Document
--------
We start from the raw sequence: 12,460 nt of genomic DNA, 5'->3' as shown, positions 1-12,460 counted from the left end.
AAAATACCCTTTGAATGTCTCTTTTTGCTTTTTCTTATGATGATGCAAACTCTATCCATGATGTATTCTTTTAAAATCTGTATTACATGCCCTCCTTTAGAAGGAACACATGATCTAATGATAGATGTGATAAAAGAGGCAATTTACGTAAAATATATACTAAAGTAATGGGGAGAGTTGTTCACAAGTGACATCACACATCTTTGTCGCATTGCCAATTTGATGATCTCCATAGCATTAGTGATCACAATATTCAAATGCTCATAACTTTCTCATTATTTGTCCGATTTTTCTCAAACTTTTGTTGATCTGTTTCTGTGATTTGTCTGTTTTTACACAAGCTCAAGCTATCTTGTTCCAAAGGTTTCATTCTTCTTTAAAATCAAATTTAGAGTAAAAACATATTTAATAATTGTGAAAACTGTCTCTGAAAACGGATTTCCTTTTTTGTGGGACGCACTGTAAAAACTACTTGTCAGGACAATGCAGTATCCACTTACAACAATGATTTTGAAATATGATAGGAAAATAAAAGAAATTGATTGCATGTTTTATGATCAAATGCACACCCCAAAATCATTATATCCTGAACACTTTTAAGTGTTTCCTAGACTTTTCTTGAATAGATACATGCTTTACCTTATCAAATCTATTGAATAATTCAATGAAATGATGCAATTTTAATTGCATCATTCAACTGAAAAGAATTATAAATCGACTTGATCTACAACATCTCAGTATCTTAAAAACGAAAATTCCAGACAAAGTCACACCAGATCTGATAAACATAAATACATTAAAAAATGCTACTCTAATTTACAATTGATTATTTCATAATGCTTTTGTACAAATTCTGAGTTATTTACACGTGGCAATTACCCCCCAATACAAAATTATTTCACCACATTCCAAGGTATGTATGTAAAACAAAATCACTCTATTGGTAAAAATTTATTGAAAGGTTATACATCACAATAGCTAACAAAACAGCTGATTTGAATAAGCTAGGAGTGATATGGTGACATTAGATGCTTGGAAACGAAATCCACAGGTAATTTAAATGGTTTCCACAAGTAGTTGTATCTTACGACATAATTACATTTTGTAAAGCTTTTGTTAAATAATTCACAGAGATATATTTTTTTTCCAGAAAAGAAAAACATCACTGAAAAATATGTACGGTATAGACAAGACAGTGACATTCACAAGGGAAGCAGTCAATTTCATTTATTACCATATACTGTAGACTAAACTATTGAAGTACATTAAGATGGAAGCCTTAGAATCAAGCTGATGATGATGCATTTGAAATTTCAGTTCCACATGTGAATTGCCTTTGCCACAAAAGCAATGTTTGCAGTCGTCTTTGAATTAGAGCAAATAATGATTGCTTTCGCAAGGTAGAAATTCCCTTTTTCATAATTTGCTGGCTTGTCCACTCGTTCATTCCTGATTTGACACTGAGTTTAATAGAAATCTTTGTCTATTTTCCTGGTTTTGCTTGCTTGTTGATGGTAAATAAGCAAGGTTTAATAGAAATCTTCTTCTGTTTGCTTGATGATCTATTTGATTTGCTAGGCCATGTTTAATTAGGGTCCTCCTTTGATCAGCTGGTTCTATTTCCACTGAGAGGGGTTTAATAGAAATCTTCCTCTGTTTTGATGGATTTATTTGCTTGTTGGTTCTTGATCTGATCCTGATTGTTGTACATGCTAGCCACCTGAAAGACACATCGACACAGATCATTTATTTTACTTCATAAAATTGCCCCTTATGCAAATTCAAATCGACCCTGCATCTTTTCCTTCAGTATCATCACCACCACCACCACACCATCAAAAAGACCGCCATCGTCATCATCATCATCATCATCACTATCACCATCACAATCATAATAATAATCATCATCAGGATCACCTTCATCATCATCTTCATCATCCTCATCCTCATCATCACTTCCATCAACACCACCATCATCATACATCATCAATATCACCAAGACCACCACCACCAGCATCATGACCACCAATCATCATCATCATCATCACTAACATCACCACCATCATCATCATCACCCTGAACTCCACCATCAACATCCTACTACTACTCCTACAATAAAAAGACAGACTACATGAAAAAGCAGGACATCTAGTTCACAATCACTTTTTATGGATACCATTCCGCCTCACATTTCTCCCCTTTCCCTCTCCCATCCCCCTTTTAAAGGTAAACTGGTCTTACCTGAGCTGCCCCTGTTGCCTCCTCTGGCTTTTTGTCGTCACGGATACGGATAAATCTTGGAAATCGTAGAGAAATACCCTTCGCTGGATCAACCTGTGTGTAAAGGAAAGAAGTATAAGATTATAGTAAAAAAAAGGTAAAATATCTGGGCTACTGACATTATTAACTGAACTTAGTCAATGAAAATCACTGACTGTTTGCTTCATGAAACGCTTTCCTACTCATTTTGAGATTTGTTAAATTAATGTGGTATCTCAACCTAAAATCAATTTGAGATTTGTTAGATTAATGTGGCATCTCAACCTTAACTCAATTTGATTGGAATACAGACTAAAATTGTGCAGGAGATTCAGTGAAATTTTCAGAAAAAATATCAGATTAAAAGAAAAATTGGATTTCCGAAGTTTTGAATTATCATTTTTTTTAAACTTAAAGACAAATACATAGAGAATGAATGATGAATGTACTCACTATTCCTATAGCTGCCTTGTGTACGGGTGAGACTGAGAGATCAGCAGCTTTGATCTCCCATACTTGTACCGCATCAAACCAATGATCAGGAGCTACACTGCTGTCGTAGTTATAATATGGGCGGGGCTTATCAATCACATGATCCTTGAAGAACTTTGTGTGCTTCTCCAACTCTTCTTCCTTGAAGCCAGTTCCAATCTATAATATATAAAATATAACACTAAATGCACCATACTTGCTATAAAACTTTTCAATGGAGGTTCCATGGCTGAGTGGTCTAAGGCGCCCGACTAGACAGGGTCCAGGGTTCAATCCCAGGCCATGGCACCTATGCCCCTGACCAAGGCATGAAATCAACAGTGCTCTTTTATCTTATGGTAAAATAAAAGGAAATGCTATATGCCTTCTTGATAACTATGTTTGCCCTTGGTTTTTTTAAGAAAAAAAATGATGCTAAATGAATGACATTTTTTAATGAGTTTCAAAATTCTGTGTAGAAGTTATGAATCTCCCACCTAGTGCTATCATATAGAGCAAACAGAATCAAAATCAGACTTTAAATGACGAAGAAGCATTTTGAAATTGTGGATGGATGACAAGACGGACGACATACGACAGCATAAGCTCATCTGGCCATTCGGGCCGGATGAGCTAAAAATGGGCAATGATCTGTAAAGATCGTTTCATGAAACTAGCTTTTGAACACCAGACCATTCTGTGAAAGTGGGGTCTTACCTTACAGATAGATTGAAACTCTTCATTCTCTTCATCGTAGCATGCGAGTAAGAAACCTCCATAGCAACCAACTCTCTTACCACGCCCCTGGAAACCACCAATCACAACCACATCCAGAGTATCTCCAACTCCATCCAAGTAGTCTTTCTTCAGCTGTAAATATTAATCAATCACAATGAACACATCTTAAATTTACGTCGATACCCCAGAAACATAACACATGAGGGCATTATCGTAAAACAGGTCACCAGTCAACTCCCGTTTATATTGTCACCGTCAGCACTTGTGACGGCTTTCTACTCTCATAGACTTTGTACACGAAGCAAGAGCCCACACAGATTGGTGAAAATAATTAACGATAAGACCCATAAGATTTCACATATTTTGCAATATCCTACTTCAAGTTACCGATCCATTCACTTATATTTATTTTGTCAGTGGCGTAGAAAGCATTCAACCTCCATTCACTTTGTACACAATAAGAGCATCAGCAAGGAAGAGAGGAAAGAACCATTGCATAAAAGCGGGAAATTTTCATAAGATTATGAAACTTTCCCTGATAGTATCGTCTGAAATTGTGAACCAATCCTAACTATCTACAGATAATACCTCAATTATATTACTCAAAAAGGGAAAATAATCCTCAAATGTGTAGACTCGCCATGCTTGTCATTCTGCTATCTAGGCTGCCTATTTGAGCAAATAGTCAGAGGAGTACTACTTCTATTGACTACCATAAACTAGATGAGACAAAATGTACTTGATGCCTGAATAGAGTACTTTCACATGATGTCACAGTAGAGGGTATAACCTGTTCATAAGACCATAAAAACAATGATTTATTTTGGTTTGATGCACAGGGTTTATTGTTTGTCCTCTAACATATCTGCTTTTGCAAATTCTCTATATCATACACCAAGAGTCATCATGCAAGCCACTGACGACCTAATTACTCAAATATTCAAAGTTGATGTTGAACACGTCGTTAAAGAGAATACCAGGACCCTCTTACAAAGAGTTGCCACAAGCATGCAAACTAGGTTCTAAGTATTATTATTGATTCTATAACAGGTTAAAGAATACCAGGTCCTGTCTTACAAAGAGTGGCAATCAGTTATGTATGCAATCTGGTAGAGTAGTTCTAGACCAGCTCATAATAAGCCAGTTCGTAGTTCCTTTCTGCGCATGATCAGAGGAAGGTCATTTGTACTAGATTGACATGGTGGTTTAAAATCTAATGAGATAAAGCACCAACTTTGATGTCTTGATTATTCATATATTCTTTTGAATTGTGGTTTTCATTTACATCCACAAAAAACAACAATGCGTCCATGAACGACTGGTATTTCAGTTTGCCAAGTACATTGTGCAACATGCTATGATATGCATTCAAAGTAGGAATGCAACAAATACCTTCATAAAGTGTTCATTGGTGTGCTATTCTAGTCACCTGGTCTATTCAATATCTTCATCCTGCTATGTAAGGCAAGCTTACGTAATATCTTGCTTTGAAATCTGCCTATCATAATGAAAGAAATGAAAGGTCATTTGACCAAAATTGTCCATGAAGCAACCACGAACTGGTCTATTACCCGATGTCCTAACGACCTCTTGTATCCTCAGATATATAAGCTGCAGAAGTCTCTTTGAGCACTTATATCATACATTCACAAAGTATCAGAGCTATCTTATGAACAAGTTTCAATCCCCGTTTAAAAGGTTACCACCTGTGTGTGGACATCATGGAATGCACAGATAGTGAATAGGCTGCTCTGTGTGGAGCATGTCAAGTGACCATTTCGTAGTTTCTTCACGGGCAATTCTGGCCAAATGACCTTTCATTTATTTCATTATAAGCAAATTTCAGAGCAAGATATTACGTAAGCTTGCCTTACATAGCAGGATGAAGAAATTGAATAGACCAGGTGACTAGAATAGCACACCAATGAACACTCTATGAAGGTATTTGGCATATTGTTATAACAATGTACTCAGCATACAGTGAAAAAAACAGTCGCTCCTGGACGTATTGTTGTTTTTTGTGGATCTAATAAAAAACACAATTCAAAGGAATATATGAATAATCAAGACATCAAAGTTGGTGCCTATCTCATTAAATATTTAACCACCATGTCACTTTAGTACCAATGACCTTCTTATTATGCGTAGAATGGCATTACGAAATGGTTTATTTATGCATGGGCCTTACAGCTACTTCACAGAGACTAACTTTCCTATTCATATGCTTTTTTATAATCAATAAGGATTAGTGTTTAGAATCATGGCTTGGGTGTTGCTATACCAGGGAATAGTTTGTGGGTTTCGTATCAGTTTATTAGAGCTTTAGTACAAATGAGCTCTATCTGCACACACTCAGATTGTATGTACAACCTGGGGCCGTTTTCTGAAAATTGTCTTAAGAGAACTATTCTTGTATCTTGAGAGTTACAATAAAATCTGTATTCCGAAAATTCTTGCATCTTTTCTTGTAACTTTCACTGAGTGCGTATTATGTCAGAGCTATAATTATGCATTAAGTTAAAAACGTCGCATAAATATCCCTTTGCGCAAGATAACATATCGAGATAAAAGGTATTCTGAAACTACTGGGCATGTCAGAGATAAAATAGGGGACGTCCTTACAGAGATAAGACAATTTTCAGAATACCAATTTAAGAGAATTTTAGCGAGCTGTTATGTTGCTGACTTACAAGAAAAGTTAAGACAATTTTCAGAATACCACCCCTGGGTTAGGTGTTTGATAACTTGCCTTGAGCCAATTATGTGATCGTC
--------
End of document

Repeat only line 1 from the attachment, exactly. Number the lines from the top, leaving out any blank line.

We start from the raw sequence: 12,460 nt of genomic DNA, 5'->3' as shown, positions 1-12,460 counted from the left end.